There are new rules with respect to the taxability of gains from sales of business interests, employer responsibilities under health care reform (the Affordable Care Act), as well as some favorable provisions with regard to the acquisition and disposition of business property that may require some revisions to your fixed asset policies.
- Purchased and Disposed Business Property
Most businesses will be affected by the IRS recently issued new rules pertaining to the acquisition, disposition, maintenance, repair, production, or improvement of tangible property. While these new rules apply to tax years beginning after 2013, businesses can adopt them for certain earlier years. Retroactive adoption of these rules could result in significant refunds to your business.
A new de minimis rule allows tangible property purchases to be expensed without question, up to a maximum of $5,000 per item. To take advantage of this rule, taxpayers must have, at a minimum, a written fixed asset policy in place at the beginning of the year that they follow for book purposes. If this is something your business does not currently have, we can help you establish such a policy. The new rules also contain several taxpayer-friendly elections that we need to discuss to see if they would be a good fit with your business.
Beginning in 2014, businesses can now claim a loss upon the disposition of a structural component of a building before previously identifying the component as an asset. An example of this includes situations where a turnkey building was acquired years ago but now has certain components that are obsolete such as elevators or electrical and heating systems. This may require modifications to your fixed asset policy as well as the filing of a change in accounting method with the IRS.
- Gain or Loss on Dispositions of Business Interests may be Subject to the Net Investment Income Tax (NIIT)
A new 3.8 percent tax on net investment income above a threshold amount of $200,000 ($250,000 if married filing jointly or $125,000 if married filing separately) took effect on January 1, 2013. Net investment income includes interest, dividends, most rental and royalty income and net gain attributable to the disposition of property other than property held in a trade or business (capital gains). This generally includes sales of interests in a partnership, S corporation or C corporation (but see QSBS discussed earlier). The NIIT needs to be considered if you expect to have such dispositions.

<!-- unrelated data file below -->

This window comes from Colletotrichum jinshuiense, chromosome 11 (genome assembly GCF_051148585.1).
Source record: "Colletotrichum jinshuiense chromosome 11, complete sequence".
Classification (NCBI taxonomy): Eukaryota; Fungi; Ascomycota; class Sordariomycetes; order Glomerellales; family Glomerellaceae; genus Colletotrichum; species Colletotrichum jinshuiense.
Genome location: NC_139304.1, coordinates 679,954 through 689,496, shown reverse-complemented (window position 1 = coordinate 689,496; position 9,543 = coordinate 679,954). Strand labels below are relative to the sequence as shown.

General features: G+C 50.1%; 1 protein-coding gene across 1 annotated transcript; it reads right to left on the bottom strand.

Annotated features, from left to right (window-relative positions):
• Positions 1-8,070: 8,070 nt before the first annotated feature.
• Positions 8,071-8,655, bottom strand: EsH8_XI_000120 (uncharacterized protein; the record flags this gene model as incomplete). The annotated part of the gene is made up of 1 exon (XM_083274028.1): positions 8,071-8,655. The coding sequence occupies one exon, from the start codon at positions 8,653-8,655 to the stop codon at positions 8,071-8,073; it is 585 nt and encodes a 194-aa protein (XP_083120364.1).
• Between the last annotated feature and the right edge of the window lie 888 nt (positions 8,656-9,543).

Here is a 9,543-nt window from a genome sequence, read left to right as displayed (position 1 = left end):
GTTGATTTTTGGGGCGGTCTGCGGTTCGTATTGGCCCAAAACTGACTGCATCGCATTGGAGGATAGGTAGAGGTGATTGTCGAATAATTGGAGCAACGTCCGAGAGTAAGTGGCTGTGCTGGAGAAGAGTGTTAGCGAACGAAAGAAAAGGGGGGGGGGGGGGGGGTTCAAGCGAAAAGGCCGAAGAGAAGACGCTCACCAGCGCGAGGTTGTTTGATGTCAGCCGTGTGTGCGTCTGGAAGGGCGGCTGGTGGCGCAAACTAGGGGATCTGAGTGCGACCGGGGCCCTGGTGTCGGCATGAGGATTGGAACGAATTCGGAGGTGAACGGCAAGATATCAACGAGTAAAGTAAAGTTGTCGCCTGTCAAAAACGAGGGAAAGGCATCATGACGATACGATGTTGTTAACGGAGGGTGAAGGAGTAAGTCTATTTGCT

- Change in Tax Rate and Tax on Dividend Distributions to Business Owners
Beginning in 2013, a new 20% rate applies to dividend distributions to business owners that would otherwise be taxed at a 39.6-percent rate (i.e., the highest individual tax rate). As a result, tax rates of 0%, 15% and 20% apply to dividend income, depending on your tax bracket. Dividend distributions may also be subject to the 3.8% NIIT.
- Patient Protection and Affordable Care Act (PPACA)
The PPACA includes several provisions that may affect you as an employer as follows:
- Shared responsibility provisions – also known as the “employer mandate”
- Originally to take effect on January 1, 2014, delayed until January 1, 2015
- Under the employer mandate, a penalty is imposed on certain large employers (more than 50 employees) that do not offer adequate and affordable health insurance coverage
- A qualified small employer may be eligible for a credit for contributions to purchase health insurance for its employees
- The amount of the credit increases from 35 percent (25 percent for tax-exempt organizations) of eligible premium payments in 2013 to 50 percent (35 percent for tax-exempt organizations) in 2014
- The tax credit is subject to a reduction if you have more than 10 full-time employees or if average annual full-time employee wages exceed $25,000
- Finally, employers must report the cost of employer-sponsored group health plan coverage on employee W-2’s
The foregoing highlights just some yearend business and tax planning ideas and potential issues that are intended to provide general guidance. Specific facts and circumstances should be referred to your tax advisor.